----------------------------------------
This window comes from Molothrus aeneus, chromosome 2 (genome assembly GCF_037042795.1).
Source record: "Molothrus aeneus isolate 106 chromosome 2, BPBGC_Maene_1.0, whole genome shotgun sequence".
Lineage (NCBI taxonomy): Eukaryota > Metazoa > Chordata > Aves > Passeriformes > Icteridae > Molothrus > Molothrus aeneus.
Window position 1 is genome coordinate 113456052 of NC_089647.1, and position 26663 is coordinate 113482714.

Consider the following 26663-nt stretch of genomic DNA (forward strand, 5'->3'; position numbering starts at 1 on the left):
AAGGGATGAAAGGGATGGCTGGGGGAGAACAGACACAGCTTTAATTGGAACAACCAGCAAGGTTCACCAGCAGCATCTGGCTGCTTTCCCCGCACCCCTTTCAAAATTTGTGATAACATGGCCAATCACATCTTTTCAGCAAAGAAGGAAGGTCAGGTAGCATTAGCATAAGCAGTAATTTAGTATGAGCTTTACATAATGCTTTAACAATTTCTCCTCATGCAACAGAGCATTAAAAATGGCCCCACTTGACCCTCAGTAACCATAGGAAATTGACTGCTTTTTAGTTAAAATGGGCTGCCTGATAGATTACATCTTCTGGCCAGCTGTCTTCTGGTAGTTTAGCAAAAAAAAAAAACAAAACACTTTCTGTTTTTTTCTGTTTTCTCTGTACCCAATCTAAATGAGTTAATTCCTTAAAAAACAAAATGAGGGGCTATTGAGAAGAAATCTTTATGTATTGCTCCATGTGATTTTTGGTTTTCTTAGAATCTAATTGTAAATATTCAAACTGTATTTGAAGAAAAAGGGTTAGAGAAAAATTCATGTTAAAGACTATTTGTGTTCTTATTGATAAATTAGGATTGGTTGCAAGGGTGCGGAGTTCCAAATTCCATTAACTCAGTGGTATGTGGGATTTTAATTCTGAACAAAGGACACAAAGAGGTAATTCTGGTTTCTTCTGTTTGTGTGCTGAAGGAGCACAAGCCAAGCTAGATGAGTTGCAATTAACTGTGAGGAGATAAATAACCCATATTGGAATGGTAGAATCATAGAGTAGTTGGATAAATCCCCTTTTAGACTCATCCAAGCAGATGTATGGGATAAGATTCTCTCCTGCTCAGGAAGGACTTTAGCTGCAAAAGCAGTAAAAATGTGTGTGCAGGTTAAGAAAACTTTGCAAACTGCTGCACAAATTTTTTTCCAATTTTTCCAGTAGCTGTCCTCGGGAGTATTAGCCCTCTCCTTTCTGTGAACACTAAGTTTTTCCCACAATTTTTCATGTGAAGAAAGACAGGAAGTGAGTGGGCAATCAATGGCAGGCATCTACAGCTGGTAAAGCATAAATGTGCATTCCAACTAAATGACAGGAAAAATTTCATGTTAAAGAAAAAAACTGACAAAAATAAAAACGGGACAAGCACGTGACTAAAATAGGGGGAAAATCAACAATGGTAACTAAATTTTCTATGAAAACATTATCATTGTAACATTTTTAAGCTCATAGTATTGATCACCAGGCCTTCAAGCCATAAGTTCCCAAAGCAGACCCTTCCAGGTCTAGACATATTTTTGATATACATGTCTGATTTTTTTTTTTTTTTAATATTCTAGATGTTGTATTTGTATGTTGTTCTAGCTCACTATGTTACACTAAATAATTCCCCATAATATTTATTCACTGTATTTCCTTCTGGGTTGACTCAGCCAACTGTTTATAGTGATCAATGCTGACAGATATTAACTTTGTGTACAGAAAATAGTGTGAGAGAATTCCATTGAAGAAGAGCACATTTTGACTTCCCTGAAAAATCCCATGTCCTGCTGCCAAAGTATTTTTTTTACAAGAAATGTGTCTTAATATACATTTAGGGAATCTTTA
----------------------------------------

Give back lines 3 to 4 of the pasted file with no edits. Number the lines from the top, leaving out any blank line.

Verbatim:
Lineage (NCBI taxonomy): Eukaryota > Metazoa > Chordata > Aves > Passeriformes > Icteridae > Molothrus > Molothrus aeneus.
Window position 1 is genome coordinate 113456052 of NC_089647.1, and position 26663 is coordinate 113482714.